A kingfisher is perched on a branch over the water, watching a school of salmon fry. When the moment is right, she dives, plunging under the water and emerging with a wriggling fish.
It's quite a feat for a kingfisher to catch a fish underwater because from the air, the fish isn't where it appears to be. Water bends light rays more than air does and viewed from the surface, the fish is actually a few inches away from where it seems to be. Kingfishers solve this with a special feature in their eyes that we don't have. In the back of a human eye, on the retina, is a little pit called the fovea with a lot of visual cells that create an area of very acute vision. The kingfisher has not one but two foveas, separated by a little distance, and their vision shifts smoothly from one to the other as they enter the water. When the kingfisher dives into the water, the second fovea is engaged, and that gives the diving bird high visual acuity at the all-important last moment before it grabs its prey with its bill.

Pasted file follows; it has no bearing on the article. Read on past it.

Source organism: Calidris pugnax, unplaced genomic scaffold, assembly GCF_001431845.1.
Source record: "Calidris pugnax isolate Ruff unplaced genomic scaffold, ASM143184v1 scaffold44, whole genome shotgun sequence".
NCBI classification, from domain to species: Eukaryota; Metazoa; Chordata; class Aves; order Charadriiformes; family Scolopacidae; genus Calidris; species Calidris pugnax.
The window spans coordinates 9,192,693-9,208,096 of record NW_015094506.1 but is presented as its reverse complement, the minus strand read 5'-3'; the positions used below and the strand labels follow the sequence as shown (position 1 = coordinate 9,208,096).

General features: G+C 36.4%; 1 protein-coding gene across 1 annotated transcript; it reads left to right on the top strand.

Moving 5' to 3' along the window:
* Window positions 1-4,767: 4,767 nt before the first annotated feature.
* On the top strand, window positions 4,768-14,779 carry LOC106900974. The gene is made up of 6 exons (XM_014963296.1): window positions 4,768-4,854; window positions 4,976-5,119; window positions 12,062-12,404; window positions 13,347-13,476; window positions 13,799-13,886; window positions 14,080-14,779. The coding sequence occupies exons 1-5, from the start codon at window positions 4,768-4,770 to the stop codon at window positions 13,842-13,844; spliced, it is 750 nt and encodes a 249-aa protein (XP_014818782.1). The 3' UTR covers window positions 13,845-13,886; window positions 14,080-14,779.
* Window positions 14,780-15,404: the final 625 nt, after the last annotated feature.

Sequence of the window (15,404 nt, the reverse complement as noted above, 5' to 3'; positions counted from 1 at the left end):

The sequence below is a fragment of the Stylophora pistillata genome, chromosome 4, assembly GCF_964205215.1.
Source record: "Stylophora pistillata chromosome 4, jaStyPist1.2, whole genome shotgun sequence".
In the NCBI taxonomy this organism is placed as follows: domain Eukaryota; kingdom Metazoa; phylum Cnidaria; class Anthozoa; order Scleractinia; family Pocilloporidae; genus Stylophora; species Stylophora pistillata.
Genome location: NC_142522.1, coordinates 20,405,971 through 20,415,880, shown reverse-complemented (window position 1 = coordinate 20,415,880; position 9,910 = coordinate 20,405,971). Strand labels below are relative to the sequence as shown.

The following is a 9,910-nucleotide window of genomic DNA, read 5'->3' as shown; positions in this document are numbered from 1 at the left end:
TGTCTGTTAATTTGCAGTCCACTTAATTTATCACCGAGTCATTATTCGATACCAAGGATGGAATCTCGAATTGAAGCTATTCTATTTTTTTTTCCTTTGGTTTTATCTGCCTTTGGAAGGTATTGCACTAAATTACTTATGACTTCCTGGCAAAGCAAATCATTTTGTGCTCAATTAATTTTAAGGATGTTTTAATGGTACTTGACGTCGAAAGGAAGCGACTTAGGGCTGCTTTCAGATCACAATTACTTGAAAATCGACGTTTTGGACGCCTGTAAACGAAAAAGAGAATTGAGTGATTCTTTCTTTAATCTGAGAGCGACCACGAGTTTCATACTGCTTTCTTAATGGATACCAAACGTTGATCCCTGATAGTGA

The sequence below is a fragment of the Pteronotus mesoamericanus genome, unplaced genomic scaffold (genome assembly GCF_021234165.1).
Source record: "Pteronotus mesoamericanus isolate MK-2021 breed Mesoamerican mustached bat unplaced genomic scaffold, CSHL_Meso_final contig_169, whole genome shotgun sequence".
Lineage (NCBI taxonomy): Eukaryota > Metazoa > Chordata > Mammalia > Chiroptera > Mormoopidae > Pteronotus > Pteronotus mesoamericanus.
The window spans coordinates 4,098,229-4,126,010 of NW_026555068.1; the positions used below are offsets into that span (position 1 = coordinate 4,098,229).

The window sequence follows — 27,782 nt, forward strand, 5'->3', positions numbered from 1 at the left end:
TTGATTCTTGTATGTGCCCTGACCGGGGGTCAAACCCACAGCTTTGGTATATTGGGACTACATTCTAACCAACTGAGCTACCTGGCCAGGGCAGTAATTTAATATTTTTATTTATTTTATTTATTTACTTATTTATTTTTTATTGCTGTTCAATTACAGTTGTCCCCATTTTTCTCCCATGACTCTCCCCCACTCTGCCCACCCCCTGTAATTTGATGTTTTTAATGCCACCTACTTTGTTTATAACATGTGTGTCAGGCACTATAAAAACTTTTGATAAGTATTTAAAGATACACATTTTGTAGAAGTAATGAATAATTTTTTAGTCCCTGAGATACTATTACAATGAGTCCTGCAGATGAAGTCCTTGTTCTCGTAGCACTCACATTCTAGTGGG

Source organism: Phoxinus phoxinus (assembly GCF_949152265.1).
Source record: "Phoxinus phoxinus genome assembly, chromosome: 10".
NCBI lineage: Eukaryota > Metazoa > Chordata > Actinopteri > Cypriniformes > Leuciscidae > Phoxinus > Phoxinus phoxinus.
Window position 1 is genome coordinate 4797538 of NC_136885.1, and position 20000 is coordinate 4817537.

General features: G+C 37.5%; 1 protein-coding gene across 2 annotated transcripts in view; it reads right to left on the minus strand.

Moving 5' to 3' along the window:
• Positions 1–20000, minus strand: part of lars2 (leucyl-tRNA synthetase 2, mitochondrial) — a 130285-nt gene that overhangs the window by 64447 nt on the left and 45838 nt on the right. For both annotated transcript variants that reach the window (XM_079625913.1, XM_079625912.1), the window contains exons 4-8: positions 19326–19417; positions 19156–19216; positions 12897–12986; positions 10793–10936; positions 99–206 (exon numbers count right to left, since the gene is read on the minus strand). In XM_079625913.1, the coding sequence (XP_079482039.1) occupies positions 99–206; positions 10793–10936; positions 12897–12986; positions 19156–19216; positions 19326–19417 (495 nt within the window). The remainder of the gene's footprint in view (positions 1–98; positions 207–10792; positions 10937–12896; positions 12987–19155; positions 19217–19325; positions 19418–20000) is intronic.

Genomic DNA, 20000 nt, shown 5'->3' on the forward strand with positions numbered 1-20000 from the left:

A South American fish called anableps has a similar, but opposite arrangement in its eyes. The fish swims at the water surface and can see above and below the water at the same time. The upper half of its eye is adapted for seeing in the air and the lower half of the eye is adapted for seeing under water.